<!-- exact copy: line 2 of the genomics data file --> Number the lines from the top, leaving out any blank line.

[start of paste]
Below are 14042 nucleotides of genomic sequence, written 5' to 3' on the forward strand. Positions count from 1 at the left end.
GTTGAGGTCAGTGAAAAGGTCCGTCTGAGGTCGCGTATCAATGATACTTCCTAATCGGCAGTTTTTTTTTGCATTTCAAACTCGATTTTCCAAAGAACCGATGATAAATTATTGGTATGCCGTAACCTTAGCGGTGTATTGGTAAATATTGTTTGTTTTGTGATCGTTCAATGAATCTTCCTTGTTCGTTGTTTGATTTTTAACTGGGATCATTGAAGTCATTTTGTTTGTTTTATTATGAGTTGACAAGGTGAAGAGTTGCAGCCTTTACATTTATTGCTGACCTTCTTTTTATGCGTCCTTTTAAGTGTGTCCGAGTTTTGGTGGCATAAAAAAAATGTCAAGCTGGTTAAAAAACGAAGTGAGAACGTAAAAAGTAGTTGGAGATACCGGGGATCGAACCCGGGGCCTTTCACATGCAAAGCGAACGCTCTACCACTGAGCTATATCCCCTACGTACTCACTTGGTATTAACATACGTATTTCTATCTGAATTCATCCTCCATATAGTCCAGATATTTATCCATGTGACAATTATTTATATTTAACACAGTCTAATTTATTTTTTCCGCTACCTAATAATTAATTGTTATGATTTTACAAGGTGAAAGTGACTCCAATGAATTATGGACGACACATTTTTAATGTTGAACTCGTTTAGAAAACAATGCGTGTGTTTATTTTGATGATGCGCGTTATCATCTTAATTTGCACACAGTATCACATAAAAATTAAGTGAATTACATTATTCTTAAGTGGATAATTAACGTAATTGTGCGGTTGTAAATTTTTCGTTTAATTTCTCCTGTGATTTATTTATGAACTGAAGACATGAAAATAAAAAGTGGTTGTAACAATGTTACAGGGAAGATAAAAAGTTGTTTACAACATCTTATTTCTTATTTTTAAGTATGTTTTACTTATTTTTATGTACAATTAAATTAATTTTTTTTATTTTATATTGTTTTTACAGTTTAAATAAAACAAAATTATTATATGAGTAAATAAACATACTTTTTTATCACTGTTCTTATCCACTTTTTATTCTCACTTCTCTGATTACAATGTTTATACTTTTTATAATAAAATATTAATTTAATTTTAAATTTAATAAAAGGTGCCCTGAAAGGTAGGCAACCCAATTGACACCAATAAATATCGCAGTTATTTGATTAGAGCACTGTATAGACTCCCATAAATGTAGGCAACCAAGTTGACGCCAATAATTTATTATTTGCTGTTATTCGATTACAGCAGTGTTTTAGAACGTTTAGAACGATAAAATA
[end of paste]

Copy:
GTTGAGGTCAGTGAAAAGGTCCGTCTGAGGTCGCGTATCAATGATACTTCCTAATCGGCAGTTTTTTTTTGCATTTCAAACTCGATTTTCCAAAGAACCGATGATAAATTATTGGTATGCCGTAACCTTAGCGGTGTATTGGTAAATATTGTTTGTTTTGTGATCGTTCAATGAATCTTCCTTGTTCGTTGTTTGATTTTTAACTGGGATCATTGAAGTCATTTTGTTTGTTTTATTATGAGTTGACAAGGTGAAGAGTTGCAGCCTTTACATTTATTGCTGACCTTCTTTTTATGCGTCCTTTTAAGTGTGTCCGAGTTTTGGTGGCATAAAAAAAATGTCAAGCTGGTTAAAAAACGAAGTGAGAACGTAAAAAGTAGTTGGAGATACCGGGGATCGAACCCGGGGCCTTTCACATGCAAAGCGAACGCTCTACCACTGAGCTATATCCCCTACGTACTCACTTGGTATTAACATACGTATTTCTATCTGAATTCATCCTCCATATAGTCCAGATATTTATCCATGTGACAATTATTTATATTTAACACAGTCTAATTTATTTTTTCCGCTACCTAATAATTAATTGTTATGATTTTACAAGGTGAAAGTGACTCCAATGAATTATGGACGACACATTTTTAATGTTGAACTCGTTTAGAAAACAATGCGTGTGTTTATTTTGATGATGCGCGTTATCATCTTAATTTGCACACAGTATCACATAAAAATTAAGTGAATTACATTATTCTTAAGTGGATAATTAACGTAATTGTGCGGTTGTAAATTTTTCGTTTAATTTCTCCTGTGATTTATTTATGAACTGAAGACATGAAAATAAAAAGTGGTTGTAACAATGTTACAGGGAAGATAAAAAGTTGTTTACAACATCTTATTTCTTATTTTTAAGTATGTTTTACTTATTTTTATGTACAATTAAATTAATTTTTTTTATTTTATATTGTTTTTACAGTTTAAATAAAACAAAATTATTATATGAGTAAATAAACATACTTTTTTATCACTGTTCTTATCCACTTTTTATTCTCACTTCTCTGATTACAATGTTTATACTTTTTATAATAAAATATTAATTTAATTTTAAATTTAATAAAAGGTGCCCTGAAAGGTAGGCAACCCAATTGACACCAATAAATATCGCAGTTATTTGATTAGAGCACTGTATAGACTCCCATAAATGTAGGCAACCAAGTTGACGCCAATAATTTATTATTTGCTGTTATTCGATTACAGCAGTGTTTTAGAACGTTTAGAACGATAAAATA